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American Canyon uses Deliberative Civic Engagement to Address Difficult Decisions

Case Story

American Canyon is a small but rapidly growing city in southern Napa County. Although it is a relatively young city (incorporated in 1992), there is already an established tradition of civic engagement there, according to city manager Richard Ramirez.

“The incorporation effort for this city was very difficult and failed two times, so there was a lot of energy in the new community. Subsequent city councils have tried to maintain that energy by getting people involved,” says Ramirez, although he acknowledges that “Sometimes you have to beat the bushes to get people involved.”

According to former Director of Public Works Robert Weil (now with the city of San Carlos), the best recent example of civic engagement in a public works project in American Canyon was a 14 month process completed in 2008 that was designed to incorporate diverse resident input into an integrated water resources management plan.

This plan was a weighty and contentious issue among residents and city leaders according to Weil and Ramirez, because:

  • The city had not increased water or sewer rates for over seven years, and was now considering raising rates significantly.
  • The city was subsidizing water and sewer operations with money that was meant to fund things like public safety and parks and recreation.
  • The city had grown significantly in a short time and the infrastructure was not in place to treat water for so many residents.
  • The council decided to create a deliberative process that involved a wider group of stakeholders than the “usual suspects” to be engaged in the difficult- and potentially unpopular- decisions that needed to be made regarding the city’s wastewater.

The council formed a diverse “Blue Ribbon” committee on water resources to help design a new water management plan. The committee was co-chaired by two city council members, ensuring that the findings of the committee would be communicated to decision makers. In fact, the city council made an upfront promise to honor whatever recommendations the committee made, a risky move considering that it could be a very unpopular decision to significantly raise residents water and sewer rates.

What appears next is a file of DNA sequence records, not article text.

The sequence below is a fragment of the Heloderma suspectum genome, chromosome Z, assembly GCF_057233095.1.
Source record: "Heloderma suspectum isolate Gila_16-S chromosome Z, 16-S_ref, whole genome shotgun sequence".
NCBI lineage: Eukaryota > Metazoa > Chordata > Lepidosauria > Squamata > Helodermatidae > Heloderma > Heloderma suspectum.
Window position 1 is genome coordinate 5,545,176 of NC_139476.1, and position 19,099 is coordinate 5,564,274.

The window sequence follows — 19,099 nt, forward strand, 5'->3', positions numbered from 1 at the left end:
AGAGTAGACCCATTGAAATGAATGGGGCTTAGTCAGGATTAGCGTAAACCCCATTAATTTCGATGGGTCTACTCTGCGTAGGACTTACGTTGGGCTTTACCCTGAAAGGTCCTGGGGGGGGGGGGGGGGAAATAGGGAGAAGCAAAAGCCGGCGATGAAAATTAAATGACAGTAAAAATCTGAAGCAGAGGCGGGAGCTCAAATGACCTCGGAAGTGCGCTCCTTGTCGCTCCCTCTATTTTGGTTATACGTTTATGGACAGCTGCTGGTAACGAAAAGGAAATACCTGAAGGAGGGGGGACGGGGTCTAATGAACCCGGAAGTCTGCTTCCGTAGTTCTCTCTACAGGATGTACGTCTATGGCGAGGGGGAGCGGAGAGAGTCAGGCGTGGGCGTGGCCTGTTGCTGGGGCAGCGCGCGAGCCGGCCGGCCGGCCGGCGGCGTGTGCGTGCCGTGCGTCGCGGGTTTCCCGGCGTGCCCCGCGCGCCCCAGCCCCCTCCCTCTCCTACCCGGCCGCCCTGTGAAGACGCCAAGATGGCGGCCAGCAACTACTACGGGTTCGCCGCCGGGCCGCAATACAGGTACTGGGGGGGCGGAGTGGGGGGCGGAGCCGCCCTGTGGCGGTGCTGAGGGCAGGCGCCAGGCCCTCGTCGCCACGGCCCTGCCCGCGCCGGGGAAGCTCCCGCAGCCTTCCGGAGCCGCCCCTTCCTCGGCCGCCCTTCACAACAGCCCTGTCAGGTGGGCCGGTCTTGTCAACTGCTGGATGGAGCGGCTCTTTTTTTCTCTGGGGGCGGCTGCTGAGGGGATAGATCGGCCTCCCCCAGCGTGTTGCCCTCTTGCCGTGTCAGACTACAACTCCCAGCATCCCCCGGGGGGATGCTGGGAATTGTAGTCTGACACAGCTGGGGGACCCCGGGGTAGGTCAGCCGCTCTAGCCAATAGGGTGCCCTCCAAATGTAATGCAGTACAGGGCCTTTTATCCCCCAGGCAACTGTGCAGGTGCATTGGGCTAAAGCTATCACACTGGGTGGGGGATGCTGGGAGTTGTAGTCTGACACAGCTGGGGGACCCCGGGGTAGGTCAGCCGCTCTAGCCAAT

The committee was composed of about 35 people, including parents who had served on school site councils, business stakeholders, retired water professionals, a deacon who had never participated in local government, and other residents from new and established neighborhoods inside and outside the city. According to Ramirez, the city sought to involve “opinion molders” who were not otherwise involved in city business. Representatives from the planning commission, parks and recreation commission, and the open spaces advisory committee also appointed representatives to avoid the common problem of people working in “silos” on community issues.

Committee members were educated about water related issues in order to become authorities on the subject. Members joined different subcommittees in order to become expert in the different subject areas involved. Then these educated residents led public discussions throughout the community, to educate other residents and to get broad input before making their recommendations to the city council. These committee led dialogues included one in Spanish with a group of women studying for their citizenship exam and one in Tagalog, ensuring that newcomers in the community would have a voice in the process.